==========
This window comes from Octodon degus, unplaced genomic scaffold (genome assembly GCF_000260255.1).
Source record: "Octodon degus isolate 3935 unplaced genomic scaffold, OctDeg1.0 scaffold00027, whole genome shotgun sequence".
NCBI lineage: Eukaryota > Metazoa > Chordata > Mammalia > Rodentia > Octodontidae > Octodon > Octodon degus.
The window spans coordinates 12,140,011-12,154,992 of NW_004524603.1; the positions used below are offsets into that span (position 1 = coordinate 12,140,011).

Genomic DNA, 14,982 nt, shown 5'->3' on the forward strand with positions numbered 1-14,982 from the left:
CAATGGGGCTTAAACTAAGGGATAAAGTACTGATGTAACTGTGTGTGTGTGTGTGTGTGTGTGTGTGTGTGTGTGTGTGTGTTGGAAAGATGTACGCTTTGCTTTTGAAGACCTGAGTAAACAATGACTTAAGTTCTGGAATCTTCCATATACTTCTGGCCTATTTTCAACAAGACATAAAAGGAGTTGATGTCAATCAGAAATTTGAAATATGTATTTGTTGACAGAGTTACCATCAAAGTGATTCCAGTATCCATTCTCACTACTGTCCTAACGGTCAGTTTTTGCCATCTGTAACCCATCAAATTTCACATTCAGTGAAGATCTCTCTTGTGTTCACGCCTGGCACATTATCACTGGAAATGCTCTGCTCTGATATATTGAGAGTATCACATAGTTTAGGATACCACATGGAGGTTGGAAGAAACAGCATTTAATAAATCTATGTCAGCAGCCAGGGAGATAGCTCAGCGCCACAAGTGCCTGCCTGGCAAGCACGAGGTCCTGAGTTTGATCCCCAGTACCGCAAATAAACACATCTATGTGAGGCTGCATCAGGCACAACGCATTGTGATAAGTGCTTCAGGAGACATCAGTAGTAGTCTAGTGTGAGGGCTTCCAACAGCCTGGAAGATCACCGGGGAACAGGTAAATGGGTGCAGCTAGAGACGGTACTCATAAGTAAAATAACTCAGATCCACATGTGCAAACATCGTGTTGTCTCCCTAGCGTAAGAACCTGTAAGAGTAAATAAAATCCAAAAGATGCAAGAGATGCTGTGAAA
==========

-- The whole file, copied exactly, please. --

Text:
This window comes from Octodon degus, unplaced genomic scaffold (genome assembly GCF_000260255.1).
Source record: "Octodon degus isolate 3935 unplaced genomic scaffold, OctDeg1.0 scaffold00027, whole genome shotgun sequence".
NCBI lineage: Eukaryota > Metazoa > Chordata > Mammalia > Rodentia > Octodontidae > Octodon > Octodon degus.
The window spans coordinates 12,140,011-12,154,992 of NW_004524603.1; the positions used below are offsets into that span (position 1 = coordinate 12,140,011).

Genomic DNA, 14,982 nt, shown 5'->3' on the forward strand with positions numbered 1-14,982 from the left:
CAATGGGGCTTAAACTAAGGGATAAAGTACTGATGTAACTGTGTGTGTGTGTGTGTGTGTGTGTGTGTGTGTGTGTGTGTGTTGGAAAGATGTACGCTTTGCTTTTGAAGACCTGAGTAAACAATGACTTAAGTTCTGGAATCTTCCATATACTTCTGGCCTATTTTCAACAAGACATAAAAGGAGTTGATGTCAATCAGAAATTTGAAATATGTATTTGTTGACAGAGTTACCATCAAAGTGATTCCAGTATCCATTCTCACTACTGTCCTAACGGTCAGTTTTTGCCATCTGTAACCCATCAAATTTCACATTCAGTGAAGATCTCTCTTGTGTTCACGCCTGGCACATTATCACTGGAAATGCTCTGCTCTGATATATTGAGAGTATCACATAGTTTAGGATACCACATGGAGGTTGGAAGAAACAGCATTTAATAAATCTATGTCAGCAGCCAGGGAGATAGCTCAGCGCCACAAGTGCCTGCCTGGCAAGCACGAGGTCCTGAGTTTGATCCCCAGTACCGCAAATAAACACATCTATGTGAGGCTGCATCAGGCACAACGCATTGTGATAAGTGCTTCAGGAGACATCAGTAGTAGTCTAGTGTGAGGGCTTCCAACAGCCTGGAAGATCACCGGGGAACAGGTAAATGGGTGCAGCTAGAGACGGTACTCATAAGTAAAATAACTCAGATCCACATGTGCAAACATCGTGTTGTCTCCCTAGCGTAAGAACCTGTAAGAGTAAATAAAATCCAAAAGATGCAAGAGATGCTGTGAAA